Cell phone heaven (& hell)
    Recognizing the desktop/video/TV transition, and aiming to take on Apple's iPhone, Google has announced Nexus One, a touch-screen phone that runs the Google Android operating system. Nexus' size is about the same as the iPhone, but it has a larger screen, and will sell for $179 with a T-Mobile USA contract - $529 for just the hardware, easily activated with a SIM-card. With a huge variety of features, content and downloadable "apps", the mobile phone is the latest consumer battlefield, and old leaders will likely fall.
The world's thinnest laptop
    Midst lots of cellphones, and the coming "cloud", there are lots of "netbooks" (stripped-down laptops). Dell showed the world's thinnest laptop - at 9.9 mm it's thinner than many mobile phones. Very nice unlocking system - you simply stroke the front of the lid to open it. Then, it sits up, with the keyboard tilted at a more ergonomic typing angle. The motherboard and 128GB solid-state drive are behind the screen, not beneath the keyboard. Nice, but will it save Dell?
Consumers (you and I - and hordes of Indians, Chinese and Brazilians in the global village) are scrambling for equal footing in the new tech-landscape. With these new skills and "techcabilities", the race for increased personal effectiveness is accelerating forward. Are YOU in?

Click Time.com - Techland

Click Five Top Tech and Gadget Trends at CES 2010

Click ZDNET CES 2010 diary

Click CES 2010: The ebook revolution

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There's another Jim Pinto out there, a good friend. The other Jim Pinto [Jimpinto@aol.com] writes about the skills shortages:
    "I am running a manufacturing company which practices just-in-time delivery and lean manufacturing processes. Our local made-in-USA company is very profitable. However, over the past two years, I had to go through over 400 resumes and 3 new hires to hire just one good mechanical engineer.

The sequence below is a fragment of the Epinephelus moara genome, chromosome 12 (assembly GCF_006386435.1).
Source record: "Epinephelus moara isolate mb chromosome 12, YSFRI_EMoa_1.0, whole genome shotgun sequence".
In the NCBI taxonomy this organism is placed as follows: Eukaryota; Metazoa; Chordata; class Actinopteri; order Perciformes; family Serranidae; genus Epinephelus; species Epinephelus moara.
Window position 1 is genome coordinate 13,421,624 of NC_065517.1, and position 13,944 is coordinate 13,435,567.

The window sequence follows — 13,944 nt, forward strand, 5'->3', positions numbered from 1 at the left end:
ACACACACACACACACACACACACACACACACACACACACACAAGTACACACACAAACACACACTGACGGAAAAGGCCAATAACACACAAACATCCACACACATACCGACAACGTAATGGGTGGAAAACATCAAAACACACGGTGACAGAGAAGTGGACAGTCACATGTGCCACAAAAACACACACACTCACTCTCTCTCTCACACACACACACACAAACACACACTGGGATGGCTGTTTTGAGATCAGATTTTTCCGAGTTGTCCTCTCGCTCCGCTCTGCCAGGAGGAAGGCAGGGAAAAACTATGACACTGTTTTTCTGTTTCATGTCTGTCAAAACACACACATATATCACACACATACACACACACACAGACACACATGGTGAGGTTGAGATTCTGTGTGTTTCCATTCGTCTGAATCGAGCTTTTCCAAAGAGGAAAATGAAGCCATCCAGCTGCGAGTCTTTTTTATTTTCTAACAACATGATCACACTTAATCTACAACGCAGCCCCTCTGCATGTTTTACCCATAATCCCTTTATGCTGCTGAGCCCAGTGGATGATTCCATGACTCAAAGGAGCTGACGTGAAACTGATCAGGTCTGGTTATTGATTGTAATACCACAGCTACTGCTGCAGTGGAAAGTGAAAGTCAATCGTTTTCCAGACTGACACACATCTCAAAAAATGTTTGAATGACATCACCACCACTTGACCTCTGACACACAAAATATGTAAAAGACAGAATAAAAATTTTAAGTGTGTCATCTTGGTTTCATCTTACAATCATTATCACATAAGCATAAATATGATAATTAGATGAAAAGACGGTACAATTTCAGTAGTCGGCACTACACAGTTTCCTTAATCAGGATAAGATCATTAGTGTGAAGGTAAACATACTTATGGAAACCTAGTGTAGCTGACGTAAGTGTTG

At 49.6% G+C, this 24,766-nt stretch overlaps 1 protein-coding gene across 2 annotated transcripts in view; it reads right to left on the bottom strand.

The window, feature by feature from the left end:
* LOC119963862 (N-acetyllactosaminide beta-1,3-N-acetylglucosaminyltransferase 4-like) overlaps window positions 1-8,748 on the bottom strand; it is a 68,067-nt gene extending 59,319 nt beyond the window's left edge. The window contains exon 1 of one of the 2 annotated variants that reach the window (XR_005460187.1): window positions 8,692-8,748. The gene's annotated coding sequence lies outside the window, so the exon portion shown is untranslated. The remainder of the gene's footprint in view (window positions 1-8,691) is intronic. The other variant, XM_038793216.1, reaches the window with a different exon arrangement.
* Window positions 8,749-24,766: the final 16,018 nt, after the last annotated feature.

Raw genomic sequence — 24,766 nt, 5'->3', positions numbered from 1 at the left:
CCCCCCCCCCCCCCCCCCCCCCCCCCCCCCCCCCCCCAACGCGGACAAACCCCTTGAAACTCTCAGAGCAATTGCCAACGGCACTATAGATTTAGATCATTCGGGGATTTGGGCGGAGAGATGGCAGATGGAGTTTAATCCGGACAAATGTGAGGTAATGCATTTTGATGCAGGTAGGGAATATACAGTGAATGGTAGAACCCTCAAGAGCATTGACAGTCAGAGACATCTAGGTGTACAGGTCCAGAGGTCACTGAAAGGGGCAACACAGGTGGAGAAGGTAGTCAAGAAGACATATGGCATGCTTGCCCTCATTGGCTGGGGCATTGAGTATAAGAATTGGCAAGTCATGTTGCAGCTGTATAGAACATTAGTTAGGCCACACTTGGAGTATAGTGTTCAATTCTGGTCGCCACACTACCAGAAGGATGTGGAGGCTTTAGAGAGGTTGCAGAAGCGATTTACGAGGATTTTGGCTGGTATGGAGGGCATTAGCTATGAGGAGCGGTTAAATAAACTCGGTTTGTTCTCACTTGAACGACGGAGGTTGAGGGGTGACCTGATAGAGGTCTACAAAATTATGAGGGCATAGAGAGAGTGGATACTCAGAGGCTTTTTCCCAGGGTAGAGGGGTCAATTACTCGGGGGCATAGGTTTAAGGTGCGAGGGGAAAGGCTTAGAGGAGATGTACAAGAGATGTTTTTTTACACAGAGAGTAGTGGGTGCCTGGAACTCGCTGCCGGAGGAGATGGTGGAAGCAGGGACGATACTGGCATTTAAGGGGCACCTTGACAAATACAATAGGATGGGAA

"Most college students have no skill sets to enter the work force, especially in a small company where you must wear a lot of hats.

    Another area is skilled machinists. Many machinists have left the industry, and the ones coming out of trade school can't even program a standard Fanuc control system.

    "Some one needs to push a program to offer more on-the-job-training, so that we can keep certain core-competencies in the USA . I can get a sample machine part faster out of Asia that I can from a machine shop in the USA. I finally purchased new machines, to have my own proto-typing shop, so that we can be faster to market than our competition."

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M. L. Coleman [OCALADY@aol.com] laments our changed value-systems:

    "One of the things that I regret is that our country seems to be changing what it values. An athlete or an entertainer who is paid mega-millions is admired. His or her income is not questioned though it may be gained by just a physical skill or the result of several years' practice.

    "Yet executives who have spent their lifetime gaining an education and years of experience, are seen as greedy and probably dishonest if they finally achieve a few years at well-paid top positions.

    "If we cease to value the intellectual skills that require graduate school, medical school, years of apprenticeship, application or climbing-the-ladder, and instead admire the easy, dumbing down of hard mental application and study, we are going to change the population to one that values only 'bread and circuses' and is vulnerable to all sorts of evils and manipulation."

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Paul Travers [paul.travers@ips.invensys.com] comes up with a novel outsourcing idea:

    "I enjoy getting the different view points from your many articles; makes one think out side the box.

    "We started outsourcing in the 80's. I wonder why we haven't yet outsourced the prison system. Very expensive for us taxpayers to support all this wrong doing.

    "The states and the federal system would save considerably if we shipped convicted long term prisoners to cheaper facilities abroad. We could see some real tax relief."